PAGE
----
More than 10% of patients with high-risk primary localized melanoma will experience either a local or distant recurrence of disease within 2 years of diagnosis. The findings from this prospective study were published in JAMA Dermatology.1
The availability of effective systemic therapies for the treatment of melanoma in the metastatic setting, and increasingly in the adjuvant setting, provides an additional impetus for the upfront identification of those patients with primary localized melanoma who are at increased risk of recurrence.
Of the 1245 patients who were invited to participate in this study between October 1, 2010, and October 1, 2014, 825 patients consented and 700 were deemed eligible. All of the patients had clinically localized T1b to T4b primary cutaneous melanoma without evidence of distant metastasis and were treated at a number of hospitals and clinics in Queensland, Australia.
Study participants were asked to complete a self-administered baseline questionnaire regarding demographic characteristics and history of melanoma, followed by a biannual request to report on whether they had experienced disease recurrence by answering a yes/no question. Confirmation of clinicopathologic characteristics — including details related to lesion thickness, site, regression, mitotic rate, ulceration, and whether a sentinel lymph node biopsy was performed — was obtained through a review of medical records.
Baseline characteristics included a median age of 62.2 years, as well as male sex and no sentinel lymph node biopsy (SLNB) in 58.6% and 63.1% of the study population, respectively.
A key finding of this study was that 13.4% of patients experienced either local or distant recurrence of disease within 2 years of diagnosis.
A tumor characteristic significantly associated with disease recurrence was more advanced disease. Disease-free survival (DFS) at 2 years was 95% among patients with T1b tumors and 67% among those with T4b tumors.
Regarding SLNB, 2-year DFS was lower in patients who had not undergone this procedure compared with those who had a negative biopsy result (ie, for patients with T3a disease, 2-year DFS was 77.5% compared with 100%, respectively), leading the study authors to suggest that SLNB “should be considered routinely for use in high-risk patients.”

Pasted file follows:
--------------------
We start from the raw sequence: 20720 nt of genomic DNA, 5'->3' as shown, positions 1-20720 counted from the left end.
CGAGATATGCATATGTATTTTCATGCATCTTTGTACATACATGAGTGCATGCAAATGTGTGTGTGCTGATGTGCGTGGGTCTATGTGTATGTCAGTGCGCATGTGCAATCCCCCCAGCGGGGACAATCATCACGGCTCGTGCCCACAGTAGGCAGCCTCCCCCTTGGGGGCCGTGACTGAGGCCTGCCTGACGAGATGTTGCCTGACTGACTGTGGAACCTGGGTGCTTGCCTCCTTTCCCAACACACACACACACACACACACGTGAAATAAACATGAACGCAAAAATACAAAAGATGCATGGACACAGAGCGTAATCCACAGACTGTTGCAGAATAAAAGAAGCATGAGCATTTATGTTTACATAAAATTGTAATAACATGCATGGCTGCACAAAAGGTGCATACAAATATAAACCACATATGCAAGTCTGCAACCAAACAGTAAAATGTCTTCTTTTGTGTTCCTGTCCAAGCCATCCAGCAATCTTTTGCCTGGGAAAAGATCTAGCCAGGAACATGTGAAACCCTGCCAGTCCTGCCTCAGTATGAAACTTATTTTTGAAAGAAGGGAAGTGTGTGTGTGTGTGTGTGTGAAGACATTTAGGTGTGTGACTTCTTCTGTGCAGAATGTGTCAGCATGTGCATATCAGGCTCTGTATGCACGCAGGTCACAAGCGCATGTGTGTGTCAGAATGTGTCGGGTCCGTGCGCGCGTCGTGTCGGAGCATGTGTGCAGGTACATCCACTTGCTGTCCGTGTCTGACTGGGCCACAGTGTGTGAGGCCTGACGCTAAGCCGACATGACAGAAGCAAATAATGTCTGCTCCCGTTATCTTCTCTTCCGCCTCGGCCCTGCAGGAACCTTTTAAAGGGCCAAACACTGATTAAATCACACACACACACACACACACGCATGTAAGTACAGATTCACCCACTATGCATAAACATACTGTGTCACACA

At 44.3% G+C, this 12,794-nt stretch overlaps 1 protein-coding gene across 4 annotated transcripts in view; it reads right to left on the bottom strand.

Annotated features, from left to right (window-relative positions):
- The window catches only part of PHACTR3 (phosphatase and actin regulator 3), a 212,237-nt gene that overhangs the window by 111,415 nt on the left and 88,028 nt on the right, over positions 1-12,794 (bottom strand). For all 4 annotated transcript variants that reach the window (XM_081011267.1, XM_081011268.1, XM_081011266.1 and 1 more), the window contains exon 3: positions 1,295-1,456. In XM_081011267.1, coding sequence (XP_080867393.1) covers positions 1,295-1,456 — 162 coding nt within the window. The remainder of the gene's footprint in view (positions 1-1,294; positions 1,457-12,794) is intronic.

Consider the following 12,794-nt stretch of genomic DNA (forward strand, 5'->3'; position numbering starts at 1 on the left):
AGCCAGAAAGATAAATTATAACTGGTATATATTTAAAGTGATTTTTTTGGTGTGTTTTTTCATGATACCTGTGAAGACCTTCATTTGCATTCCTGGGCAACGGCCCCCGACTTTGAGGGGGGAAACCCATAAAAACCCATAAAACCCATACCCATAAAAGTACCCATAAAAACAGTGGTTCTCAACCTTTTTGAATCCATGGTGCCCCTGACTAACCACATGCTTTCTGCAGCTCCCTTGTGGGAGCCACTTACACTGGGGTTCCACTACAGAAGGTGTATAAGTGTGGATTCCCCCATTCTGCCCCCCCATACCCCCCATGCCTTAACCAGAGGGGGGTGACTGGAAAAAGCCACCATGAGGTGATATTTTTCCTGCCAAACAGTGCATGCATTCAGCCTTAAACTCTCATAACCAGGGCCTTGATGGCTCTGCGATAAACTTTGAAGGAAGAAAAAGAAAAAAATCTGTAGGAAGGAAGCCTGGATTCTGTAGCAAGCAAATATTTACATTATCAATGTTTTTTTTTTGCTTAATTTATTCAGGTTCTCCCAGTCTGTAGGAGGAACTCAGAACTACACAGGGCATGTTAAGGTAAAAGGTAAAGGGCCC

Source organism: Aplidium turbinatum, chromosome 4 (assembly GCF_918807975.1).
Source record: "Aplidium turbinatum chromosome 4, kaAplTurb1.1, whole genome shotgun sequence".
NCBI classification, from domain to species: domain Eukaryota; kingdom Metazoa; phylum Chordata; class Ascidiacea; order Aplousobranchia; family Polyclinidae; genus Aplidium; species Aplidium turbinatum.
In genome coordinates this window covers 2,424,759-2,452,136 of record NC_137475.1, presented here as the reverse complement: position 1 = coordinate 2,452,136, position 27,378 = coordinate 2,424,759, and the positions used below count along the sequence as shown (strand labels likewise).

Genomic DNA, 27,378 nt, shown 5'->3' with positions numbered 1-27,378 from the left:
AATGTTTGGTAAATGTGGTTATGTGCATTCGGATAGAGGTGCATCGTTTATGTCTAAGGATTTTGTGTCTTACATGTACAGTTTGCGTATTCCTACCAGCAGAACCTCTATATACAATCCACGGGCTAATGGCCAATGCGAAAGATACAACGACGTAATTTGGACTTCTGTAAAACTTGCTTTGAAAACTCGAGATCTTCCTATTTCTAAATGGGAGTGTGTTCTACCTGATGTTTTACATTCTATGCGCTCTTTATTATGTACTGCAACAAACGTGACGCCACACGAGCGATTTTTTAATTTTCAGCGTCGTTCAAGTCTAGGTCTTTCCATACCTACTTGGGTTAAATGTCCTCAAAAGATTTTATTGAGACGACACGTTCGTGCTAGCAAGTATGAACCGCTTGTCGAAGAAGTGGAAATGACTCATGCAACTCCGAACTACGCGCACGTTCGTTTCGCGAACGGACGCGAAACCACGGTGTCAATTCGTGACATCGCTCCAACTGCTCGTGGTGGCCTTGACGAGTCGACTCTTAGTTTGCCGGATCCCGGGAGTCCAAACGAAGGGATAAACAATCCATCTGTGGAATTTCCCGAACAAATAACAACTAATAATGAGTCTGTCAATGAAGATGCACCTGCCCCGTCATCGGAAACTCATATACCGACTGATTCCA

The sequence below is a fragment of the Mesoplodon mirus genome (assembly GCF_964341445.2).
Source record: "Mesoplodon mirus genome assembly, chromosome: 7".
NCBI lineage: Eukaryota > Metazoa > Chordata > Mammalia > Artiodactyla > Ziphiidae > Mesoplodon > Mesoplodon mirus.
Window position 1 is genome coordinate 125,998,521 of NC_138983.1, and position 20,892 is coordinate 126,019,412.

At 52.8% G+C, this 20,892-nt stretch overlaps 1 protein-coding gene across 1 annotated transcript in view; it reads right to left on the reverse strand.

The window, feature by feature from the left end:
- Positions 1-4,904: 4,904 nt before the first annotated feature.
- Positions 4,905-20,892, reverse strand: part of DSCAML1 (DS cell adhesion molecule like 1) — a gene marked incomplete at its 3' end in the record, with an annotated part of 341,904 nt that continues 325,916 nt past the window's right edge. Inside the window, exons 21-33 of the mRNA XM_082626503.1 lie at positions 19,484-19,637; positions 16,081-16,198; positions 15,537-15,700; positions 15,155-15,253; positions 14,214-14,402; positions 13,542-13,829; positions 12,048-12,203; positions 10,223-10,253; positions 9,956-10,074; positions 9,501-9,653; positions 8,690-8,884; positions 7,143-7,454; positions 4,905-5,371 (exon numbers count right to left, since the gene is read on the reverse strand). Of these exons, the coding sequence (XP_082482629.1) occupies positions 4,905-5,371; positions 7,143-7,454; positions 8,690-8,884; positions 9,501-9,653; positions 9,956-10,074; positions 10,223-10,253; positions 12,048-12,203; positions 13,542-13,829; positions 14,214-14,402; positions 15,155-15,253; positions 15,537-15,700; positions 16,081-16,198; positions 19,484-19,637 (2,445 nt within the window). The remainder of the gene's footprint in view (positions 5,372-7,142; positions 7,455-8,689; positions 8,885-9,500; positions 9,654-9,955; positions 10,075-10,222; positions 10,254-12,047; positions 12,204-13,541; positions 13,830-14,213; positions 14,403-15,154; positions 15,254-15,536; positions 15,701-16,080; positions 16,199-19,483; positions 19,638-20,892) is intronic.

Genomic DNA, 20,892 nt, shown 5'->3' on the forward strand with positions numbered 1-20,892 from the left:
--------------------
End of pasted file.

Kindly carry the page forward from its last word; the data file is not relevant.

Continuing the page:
The site of first disease recurrence was local in 70.2% of patients in the subgroup who experienced disease recurrence, with the remaining patients in this subgroup experiencing distant disease. With respect to the latter subgroup, the most common sites of distant metastasis were the lungs (47.4%) and the CNS (31.6%).
Other tumor factors significantly associated with disease recurrence included the presence of tumor ulceration vs none (hazard ratio [HR], 1.55; P <.05), and tumor location in the head and neck compared with the trunk (HR, 1.67; P <.05). Interestingly, the risk of disease recurrence was lower for patients with tumor location in the upper limbs compared with the trunk (HR, 0.42; P <.05). Patient age and sex were not associated with disease recurrence.
Limitations of this study, identified by the study authors and the author of an accompanying editorial, include the heterogeneity of the study population regarding whether they had undergone SLNB, as well as the limited study follow-up.1,2
The study authors emphasized that “understanding the patterns and risk factors of melanoma recurrence can inform clinical follow-up recommendations.”
1. von Schuckmann LA, Hughes MCB, Ghiasvand R, et al. Risk of melanoma recurrence after diagnosis of a high-risk primary tumor. JAMA Dermatol. 2019;155(6):688-693.
2. Coit DG. The changing kinetics of advanced melanoma. JAMA Dermatol. 2019;155(6):657-659.